Primary or convention? What’s the best way for political parties to pick a winner?
In Virginia, the Republicans opted to go for a convention this spring. About 39,000 people went to the trouble to make their voices heard. The Democrats chose to hold a primary. Almost half a million people (488,000) voted.
Conventional wisdom indicates that the more participation you have, the more the outcome will favor fresh faces and go against the old-boy status quo.
However, the Democratic primary chose Terry McAuliffe, a white guy who has already been governor once, for the top spot. It gave us Mark Herring, seeking his third term as attorney general. The only new blood came in the form of Del. Hala Ayala, the nominee for lieutenant governor. Ayala is the daughter of a Salvadoran and North African immigrant father and an Irish and Lebanese mother.
The GOP, employing the 21st century version of the smoke-filled room, nominated Glenn Youngkin for governor. Youngkin is a white private-equity guy with lots of cash and little political experience. It nominated Winsome Sears for lieutenant governor. She’s a Jamaican immigrant and former member of the House of Delegates. For attorney general, it chose Jason Miyares, a state delegate whose mother immigrated from communist Cuba in 1965.
So, if you’re keeping a diversity scorecard, that’s two oldish white guys and one multi-racial woman for the Dems, one slightly younger white guy, a female Jamaican immigrant and a man with Cuban roots for the GOP.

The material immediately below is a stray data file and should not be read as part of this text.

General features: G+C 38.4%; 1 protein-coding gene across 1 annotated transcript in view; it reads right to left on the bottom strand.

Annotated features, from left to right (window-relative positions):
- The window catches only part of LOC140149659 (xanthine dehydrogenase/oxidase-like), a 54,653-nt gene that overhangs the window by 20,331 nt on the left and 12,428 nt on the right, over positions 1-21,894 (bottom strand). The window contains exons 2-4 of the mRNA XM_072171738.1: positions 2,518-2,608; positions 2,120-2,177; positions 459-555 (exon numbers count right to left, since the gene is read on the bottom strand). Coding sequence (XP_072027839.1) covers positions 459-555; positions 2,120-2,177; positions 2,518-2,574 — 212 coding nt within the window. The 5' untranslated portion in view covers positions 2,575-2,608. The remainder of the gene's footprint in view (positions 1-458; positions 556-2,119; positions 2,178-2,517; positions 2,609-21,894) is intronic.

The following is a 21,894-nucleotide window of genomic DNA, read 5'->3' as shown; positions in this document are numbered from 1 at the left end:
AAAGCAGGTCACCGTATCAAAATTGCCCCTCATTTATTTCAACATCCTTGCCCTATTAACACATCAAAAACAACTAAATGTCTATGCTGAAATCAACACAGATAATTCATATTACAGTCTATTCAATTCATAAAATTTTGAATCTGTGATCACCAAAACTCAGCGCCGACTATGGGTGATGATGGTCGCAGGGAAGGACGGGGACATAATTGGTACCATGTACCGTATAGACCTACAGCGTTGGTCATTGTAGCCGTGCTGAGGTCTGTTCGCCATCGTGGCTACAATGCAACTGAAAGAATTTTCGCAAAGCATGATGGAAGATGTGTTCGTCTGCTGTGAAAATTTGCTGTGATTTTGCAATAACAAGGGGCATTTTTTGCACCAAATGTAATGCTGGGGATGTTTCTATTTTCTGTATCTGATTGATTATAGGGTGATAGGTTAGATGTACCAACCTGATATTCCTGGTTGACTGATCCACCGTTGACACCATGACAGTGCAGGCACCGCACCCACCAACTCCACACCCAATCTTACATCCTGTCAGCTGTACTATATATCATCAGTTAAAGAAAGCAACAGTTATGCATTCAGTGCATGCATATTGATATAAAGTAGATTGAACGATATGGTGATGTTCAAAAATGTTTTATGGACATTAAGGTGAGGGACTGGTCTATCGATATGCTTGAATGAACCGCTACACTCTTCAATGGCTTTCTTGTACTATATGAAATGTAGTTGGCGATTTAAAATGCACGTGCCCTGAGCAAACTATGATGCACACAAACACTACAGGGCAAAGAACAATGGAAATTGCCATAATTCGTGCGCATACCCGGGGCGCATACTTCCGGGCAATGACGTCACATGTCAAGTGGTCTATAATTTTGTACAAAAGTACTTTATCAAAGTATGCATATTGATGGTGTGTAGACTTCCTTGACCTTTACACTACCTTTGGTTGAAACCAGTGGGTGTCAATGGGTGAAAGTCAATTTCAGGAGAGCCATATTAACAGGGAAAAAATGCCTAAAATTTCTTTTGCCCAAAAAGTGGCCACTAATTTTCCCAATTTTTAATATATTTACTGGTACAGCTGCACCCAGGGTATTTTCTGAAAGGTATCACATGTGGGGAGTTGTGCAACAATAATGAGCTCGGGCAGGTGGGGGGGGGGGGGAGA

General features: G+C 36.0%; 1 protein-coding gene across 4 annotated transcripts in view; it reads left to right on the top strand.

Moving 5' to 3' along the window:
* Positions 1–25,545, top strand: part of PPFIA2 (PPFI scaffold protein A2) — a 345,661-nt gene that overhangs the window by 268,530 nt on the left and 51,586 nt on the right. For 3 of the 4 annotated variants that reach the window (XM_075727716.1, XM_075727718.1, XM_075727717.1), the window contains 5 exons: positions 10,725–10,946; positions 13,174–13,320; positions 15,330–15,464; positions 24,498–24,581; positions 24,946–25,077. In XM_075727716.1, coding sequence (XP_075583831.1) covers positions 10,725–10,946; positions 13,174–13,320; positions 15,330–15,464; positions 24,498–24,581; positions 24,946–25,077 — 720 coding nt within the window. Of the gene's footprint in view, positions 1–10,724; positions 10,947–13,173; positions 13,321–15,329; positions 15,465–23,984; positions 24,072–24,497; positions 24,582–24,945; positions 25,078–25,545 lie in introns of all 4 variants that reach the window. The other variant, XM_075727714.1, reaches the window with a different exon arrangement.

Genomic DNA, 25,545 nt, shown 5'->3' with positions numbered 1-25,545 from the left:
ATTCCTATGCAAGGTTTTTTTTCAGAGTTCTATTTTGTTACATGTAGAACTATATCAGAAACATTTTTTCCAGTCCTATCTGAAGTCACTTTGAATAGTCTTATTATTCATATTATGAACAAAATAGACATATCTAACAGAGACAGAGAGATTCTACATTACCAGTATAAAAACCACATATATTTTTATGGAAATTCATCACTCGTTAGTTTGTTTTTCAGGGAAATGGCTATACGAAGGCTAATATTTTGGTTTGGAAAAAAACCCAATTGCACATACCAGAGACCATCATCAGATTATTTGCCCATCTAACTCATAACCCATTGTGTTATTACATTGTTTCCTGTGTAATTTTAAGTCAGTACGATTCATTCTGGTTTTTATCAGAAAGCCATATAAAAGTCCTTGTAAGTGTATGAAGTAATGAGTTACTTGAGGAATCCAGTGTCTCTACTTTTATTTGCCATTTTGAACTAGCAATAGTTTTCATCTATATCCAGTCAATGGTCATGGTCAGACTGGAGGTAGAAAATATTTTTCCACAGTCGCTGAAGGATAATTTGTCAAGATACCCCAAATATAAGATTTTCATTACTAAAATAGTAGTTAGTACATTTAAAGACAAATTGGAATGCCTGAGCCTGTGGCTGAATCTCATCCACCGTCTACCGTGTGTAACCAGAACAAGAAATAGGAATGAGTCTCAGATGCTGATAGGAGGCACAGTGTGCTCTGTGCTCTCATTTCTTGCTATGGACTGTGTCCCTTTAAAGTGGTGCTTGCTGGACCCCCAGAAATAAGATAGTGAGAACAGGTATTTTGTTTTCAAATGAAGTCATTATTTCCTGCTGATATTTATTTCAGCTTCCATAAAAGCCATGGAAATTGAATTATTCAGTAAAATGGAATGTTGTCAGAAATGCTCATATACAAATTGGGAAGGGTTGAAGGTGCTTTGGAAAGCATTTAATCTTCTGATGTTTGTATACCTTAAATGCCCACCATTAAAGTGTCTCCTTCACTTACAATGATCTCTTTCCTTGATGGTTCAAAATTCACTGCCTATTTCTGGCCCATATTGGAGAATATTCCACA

The people have spoken, and most (or at least enough) of those half-million Democrats went to the polls and voted for the status quo. The Republicans, with about one-twelfth as many Virginians weighing in, went for diversity.
Of course, it isn’t that simple. If you’re in the driver’s seat, there is a tendency to ask, “Why change?” And the Democrats definitely have the wheel now, with the GOP relegated to the back seat with “2009” stamped on their foreheads. That’s the last year they won a statewide election. If you’re 0-for-12-years, you tend to think about going in another direction.
It also is giving in to stereotypes to assume that a person’s ancestry dictates his or her political bent. A diverse GOP ticket probably would turn out to be more conservative than the aged white one offered by the Democrats.
Can a smaller group of committed Republicans pick a winner better than the more, uh, democratic Democrats?
November will tell.
The (Fredericksburg) Free Lance-Star